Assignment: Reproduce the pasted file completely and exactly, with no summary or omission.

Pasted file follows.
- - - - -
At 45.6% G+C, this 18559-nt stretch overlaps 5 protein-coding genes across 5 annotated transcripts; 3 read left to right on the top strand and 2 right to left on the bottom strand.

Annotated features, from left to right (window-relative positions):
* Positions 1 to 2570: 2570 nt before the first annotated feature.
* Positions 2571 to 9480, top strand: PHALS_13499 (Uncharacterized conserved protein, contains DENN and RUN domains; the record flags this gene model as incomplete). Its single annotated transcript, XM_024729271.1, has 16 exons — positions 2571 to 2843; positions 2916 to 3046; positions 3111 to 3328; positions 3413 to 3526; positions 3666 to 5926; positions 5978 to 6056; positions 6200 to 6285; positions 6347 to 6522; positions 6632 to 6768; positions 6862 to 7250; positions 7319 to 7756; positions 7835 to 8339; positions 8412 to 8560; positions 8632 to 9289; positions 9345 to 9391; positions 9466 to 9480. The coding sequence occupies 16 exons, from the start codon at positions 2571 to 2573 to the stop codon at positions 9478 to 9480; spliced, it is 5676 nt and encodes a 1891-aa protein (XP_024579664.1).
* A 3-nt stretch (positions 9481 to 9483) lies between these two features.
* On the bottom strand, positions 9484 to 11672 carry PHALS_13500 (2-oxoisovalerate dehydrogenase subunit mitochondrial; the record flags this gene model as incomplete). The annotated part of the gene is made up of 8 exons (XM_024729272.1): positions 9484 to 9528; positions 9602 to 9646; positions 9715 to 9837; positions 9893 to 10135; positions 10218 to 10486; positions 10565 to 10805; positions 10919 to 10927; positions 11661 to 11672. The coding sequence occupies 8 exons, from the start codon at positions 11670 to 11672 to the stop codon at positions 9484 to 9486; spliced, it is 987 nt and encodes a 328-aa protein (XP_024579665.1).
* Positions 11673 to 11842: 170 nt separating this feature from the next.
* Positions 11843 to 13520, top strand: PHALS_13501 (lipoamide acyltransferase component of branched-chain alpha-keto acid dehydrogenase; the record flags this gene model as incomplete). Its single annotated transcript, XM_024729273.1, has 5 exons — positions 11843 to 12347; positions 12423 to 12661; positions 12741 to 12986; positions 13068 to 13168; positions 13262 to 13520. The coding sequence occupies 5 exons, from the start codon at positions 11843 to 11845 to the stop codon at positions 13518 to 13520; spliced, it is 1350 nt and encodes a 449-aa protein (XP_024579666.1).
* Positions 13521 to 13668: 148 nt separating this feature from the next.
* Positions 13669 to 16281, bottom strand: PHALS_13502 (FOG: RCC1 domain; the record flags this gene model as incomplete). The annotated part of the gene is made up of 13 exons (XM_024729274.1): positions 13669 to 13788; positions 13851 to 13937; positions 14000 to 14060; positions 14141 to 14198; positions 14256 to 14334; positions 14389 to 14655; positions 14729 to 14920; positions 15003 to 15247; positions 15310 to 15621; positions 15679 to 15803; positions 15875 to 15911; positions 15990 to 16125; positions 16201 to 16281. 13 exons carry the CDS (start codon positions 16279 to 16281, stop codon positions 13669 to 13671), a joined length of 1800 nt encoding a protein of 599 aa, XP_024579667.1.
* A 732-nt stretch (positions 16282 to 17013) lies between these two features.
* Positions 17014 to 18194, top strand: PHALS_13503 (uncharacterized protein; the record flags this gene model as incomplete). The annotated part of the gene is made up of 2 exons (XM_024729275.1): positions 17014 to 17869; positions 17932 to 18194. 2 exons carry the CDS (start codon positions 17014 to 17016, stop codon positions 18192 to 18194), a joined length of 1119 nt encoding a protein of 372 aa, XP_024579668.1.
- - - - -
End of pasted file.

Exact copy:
At 45.6% G+C, this 18559-nt stretch overlaps 5 protein-coding genes across 5 annotated transcripts; 3 read left to right on the top strand and 2 right to left on the bottom strand.

Annotated features, from left to right (window-relative positions):
* Positions 1 to 2570: 2570 nt before the first annotated feature.
* Positions 2571 to 9480, top strand: PHALS_13499 (Uncharacterized conserved protein, contains DENN and RUN domains; the record flags this gene model as incomplete). Its single annotated transcript, XM_024729271.1, has 16 exons — positions 2571 to 2843; positions 2916 to 3046; positions 3111 to 3328; positions 3413 to 3526; positions 3666 to 5926; positions 5978 to 6056; positions 6200 to 6285; positions 6347 to 6522; positions 6632 to 6768; positions 6862 to 7250; positions 7319 to 7756; positions 7835 to 8339; positions 8412 to 8560; positions 8632 to 9289; positions 9345 to 9391; positions 9466 to 9480. The coding sequence occupies 16 exons, from the start codon at positions 2571 to 2573 to the stop codon at positions 9478 to 9480; spliced, it is 5676 nt and encodes a 1891-aa protein (XP_024579664.1).
* A 3-nt stretch (positions 9481 to 9483) lies between these two features.
* On the bottom strand, positions 9484 to 11672 carry PHALS_13500 (2-oxoisovalerate dehydrogenase subunit mitochondrial; the record flags this gene model as incomplete). The annotated part of the gene is made up of 8 exons (XM_024729272.1): positions 9484 to 9528; positions 9602 to 9646; positions 9715 to 9837; positions 9893 to 10135; positions 10218 to 10486; positions 10565 to 10805; positions 10919 to 10927; positions 11661 to 11672. The coding sequence occupies 8 exons, from the start codon at positions 11670 to 11672 to the stop codon at positions 9484 to 9486; spliced, it is 987 nt and encodes a 328-aa protein (XP_024579665.1).
* Positions 11673 to 11842: 170 nt separating this feature from the next.
* Positions 11843 to 13520, top strand: PHALS_13501 (lipoamide acyltransferase component of branched-chain alpha-keto acid dehydrogenase; the record flags this gene model as incomplete). Its single annotated transcript, XM_024729273.1, has 5 exons — positions 11843 to 12347; positions 12423 to 12661; positions 12741 to 12986; positions 13068 to 13168; positions 13262 to 13520. The coding sequence occupies 5 exons, from the start codon at positions 11843 to 11845 to the stop codon at positions 13518 to 13520; spliced, it is 1350 nt and encodes a 449-aa protein (XP_024579666.1).
* Positions 13521 to 13668: 148 nt separating this feature from the next.
* Positions 13669 to 16281, bottom strand: PHALS_13502 (FOG: RCC1 domain; the record flags this gene model as incomplete). The annotated part of the gene is made up of 13 exons (XM_024729274.1): positions 13669 to 13788; positions 13851 to 13937; positions 14000 to 14060; positions 14141 to 14198; positions 14256 to 14334; positions 14389 to 14655; positions 14729 to 14920; positions 15003 to 15247; positions 15310 to 15621; positions 15679 to 15803; positions 15875 to 15911; positions 15990 to 16125; positions 16201 to 16281. 13 exons carry the CDS (start codon positions 16279 to 16281, stop codon positions 13669 to 13671), a joined length of 1800 nt encoding a protein of 599 aa, XP_024579667.1.
* A 732-nt stretch (positions 16282 to 17013) lies between these two features.
* Positions 17014 to 18194, top strand: PHALS_13503 (uncharacterized protein; the record flags this gene model as incomplete). The annotated part of the gene is made up of 2 exons (XM_024729275.1): positions 17014 to 17869; positions 17932 to 18194. 2 exons carry the CDS (start codon positions 17014 to 17016, stop codon positions 18192 to 18194), a joined length of 1119 nt encoding a protein of 372 aa, XP_024579668.1.